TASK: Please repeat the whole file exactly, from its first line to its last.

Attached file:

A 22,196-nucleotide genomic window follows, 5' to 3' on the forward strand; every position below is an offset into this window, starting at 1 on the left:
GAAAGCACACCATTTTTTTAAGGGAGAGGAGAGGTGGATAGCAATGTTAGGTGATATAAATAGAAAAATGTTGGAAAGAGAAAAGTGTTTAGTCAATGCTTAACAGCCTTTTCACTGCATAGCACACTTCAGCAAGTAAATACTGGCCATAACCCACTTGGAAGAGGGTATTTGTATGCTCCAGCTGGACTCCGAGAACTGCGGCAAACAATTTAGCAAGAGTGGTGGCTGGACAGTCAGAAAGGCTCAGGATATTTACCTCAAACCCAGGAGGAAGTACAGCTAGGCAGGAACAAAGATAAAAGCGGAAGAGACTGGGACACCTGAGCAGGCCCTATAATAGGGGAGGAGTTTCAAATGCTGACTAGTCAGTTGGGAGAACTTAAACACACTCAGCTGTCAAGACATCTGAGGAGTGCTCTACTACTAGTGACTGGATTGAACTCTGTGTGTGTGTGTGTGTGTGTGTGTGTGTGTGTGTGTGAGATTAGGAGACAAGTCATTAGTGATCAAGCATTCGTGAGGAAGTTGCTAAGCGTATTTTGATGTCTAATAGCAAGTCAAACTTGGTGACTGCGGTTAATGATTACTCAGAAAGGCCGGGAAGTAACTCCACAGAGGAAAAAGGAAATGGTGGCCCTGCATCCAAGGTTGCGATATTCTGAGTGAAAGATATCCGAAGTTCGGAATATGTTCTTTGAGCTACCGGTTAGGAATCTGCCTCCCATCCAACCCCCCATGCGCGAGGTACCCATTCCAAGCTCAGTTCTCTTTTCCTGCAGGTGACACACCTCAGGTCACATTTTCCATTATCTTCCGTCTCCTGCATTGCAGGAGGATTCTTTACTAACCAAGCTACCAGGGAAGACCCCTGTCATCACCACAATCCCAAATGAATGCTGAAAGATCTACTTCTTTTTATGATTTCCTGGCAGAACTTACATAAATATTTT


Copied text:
A 22,196-nucleotide genomic window follows, 5' to 3' on the forward strand; every position below is an offset into this window, starting at 1 on the left:
GAAAGCACACCATTTTTTTAAGGGAGAGGAGAGGTGGATAGCAATGTTAGGTGATATAAATAGAAAAATGTTGGAAAGAGAAAAGTGTTTAGTCAATGCTTAACAGCCTTTTCACTGCATAGCACACTTCAGCAAGTAAATACTGGCCATAACCCACTTGGAAGAGGGTATTTGTATGCTCCAGCTGGACTCCGAGAACTGCGGCAAACAATTTAGCAAGAGTGGTGGCTGGACAGTCAGAAAGGCTCAGGATATTTACCTCAAACCCAGGAGGAAGTACAGCTAGGCAGGAACAAAGATAAAAGCGGAAGAGACTGGGACACCTGAGCAGGCCCTATAATAGGGGAGGAGTTTCAAATGCTGACTAGTCAGTTGGGAGAACTTAAACACACTCAGCTGTCAAGACATCTGAGGAGTGCTCTACTACTAGTGACTGGATTGAACTCTGTGTGTGTGTGTGTGTGTGTGTGTGTGTGTGTGTGTGAGATTAGGAGACAAGTCATTAGTGATCAAGCATTCGTGAGGAAGTTGCTAAGCGTATTTTGATGTCTAATAGCAAGTCAAACTTGGTGACTGCGGTTAATGATTACTCAGAAAGGCCGGGAAGTAACTCCACAGAGGAAAAAGGAAATGGTGGCCCTGCATCCAAGGTTGCGATATTCTGAGTGAAAGATATCCGAAGTTCGGAATATGTTCTTTGAGCTACCGGTTAGGAATCTGCCTCCCATCCAACCCCCCATGCGCGAGGTACCCATTCCAAGCTCAGTTCTCTTTTCCTGCAGGTGACACACCTCAGGTCACATTTTCCATTATCTTCCGTCTCCTGCATTGCAGGAGGATTCTTTACTAACCAAGCTACCAGGGAAGACCCCTGTCATCACCACAATCCCAAATGAATGCTGAAAGATCTACTTCTTTTTATGATTTCCTGGCAGAACTTACATAAATATTTT